How adults and caregivers can provide support

youth experiencing challenges

In December 2021, the U.S. Surgeon General issued an advisory recognizing that mental health challenges were the leading cause of disability and poor life outcomes in young people — with up to one in five children ages three to 17 in the U.S. having a mental, emotional, developmental or behavioral disorder.

The Academy of Pediatrics (AAP), the American Academy of Child and Adolescent Psychiatry (AACAP) and the Children’s Hospital Association (CHA) declared a National State of Emergency in Children’s Mental Health to bring about awareness and target efforts where they’re needed most.

Prior to the pandemic, this coalition reported the second leading cause of death for youth ages 10-24 was suicide. Since then, they’ve observed a significant rise in emergency room visits due to cases related to youth mental illness, noting that the pandemic has exacerbated pre-existing mental health conditions. It has also highlighted disparities within preventative mental health education and interventional support and treatment.

To account for the rise in hospital visits related to youth mental health, there are several factors to consider.


The sudden closure of schools and countless youth-focused organizations created dependency on remote and virtual resources – highlighting inequity with regards to access. Youth in rural and low-income areas experienced further isolation; online learning and telehealth care were inaccessible if not completely unavailable.

Barriers to Care

Youth in racially and ethnically diverse households disproportionately faced the same barriers in accessing care, as did youth in immigrant households who were often tasked with navigating these systems in their second language. Youth identifying within the LGBTQ+ community were forced into homes where their identity and/or sexual orientation may not have been supported, putting them at greater risk for self-harm or suicide.

Emotional Suffering

Without trusted adults and safe spaces, essential to their social and emotional development, youth began reporting feelings sadness, fear, isolation and anxiousness in greater frequency.

For some, these feelings manifested into behaviors impacting their sleeping and eating habits as well as their interest in participating in school and social events. They started displaying the five signs of emotional suffering, and without their built-in support systems like school, athletics and clubs, their needs had the potential of going unaddressed.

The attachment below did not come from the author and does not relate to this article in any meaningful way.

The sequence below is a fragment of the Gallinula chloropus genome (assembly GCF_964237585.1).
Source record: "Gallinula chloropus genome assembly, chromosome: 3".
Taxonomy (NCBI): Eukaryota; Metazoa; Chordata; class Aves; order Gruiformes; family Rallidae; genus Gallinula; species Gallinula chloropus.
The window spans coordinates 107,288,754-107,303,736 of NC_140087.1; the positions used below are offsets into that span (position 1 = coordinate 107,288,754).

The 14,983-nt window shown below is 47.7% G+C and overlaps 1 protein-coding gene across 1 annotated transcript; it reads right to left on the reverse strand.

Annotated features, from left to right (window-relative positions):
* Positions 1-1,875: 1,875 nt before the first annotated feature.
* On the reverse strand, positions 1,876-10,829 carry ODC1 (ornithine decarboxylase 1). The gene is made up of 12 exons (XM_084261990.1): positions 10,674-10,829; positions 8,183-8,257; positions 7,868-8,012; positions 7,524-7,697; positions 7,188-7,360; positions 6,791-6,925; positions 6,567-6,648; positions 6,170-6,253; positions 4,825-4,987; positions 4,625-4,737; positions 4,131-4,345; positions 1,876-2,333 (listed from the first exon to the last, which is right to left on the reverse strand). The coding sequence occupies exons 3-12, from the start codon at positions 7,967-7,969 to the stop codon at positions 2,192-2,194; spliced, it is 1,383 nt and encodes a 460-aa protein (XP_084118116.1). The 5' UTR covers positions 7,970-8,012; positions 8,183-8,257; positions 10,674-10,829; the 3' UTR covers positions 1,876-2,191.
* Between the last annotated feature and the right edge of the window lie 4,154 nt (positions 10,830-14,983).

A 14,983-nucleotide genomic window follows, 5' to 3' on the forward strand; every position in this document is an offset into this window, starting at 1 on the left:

Despite the alarming demand for more accessible youth mental health services, there’s much we can do at both the community and individual level that will have an immediate impact on creating more positive developmental outcomes.

Maintain a Daily Routine

For starters, things like maintaining a daily routine, from when children and young adults rise to when they go to sleep, establishes a foundation of predictability and control that will last them a lifetime. It also promotes healthy sleeping and eating habits, both of which contribute to overall health and well-being. Routines provide opportunities to observe your child’s behavior over a period of time to more easily recognize any changes such as a decreased appetite or increased fatigue, both of which could be indicators of an emerging mental illness.

Model Self-Care

Perhaps one of the most effective, albeit difficult, actions caregivers can take to support their child’s mental health is to model their own self-care. Whether it’s going for a walk, talking to a friend or closing the door to inhale and exhale a few cleansing breaths, taking time for yourself demonstrates not only emotional regulation, but healthy responses to life’s inevitable stressors.

Create Opportunities to Engage

Lastly, providing your child with opportunities to engage in activities that promote their social and emotional development will directly impact their overall health and happiness through outlets for self-expression. Seek out school extracurriculars and community groups such as your county’s local 4-H club. Financial aid is typically available, upon request, so cost won’t create a barrier for participation.

Resources for learning more:


Extension Field Specialist, Youth Behavioral Health & Wellne
Phone: (603) 432-5260
Office: Cooperative Extension, Taylor Hall, Durham, NH 03824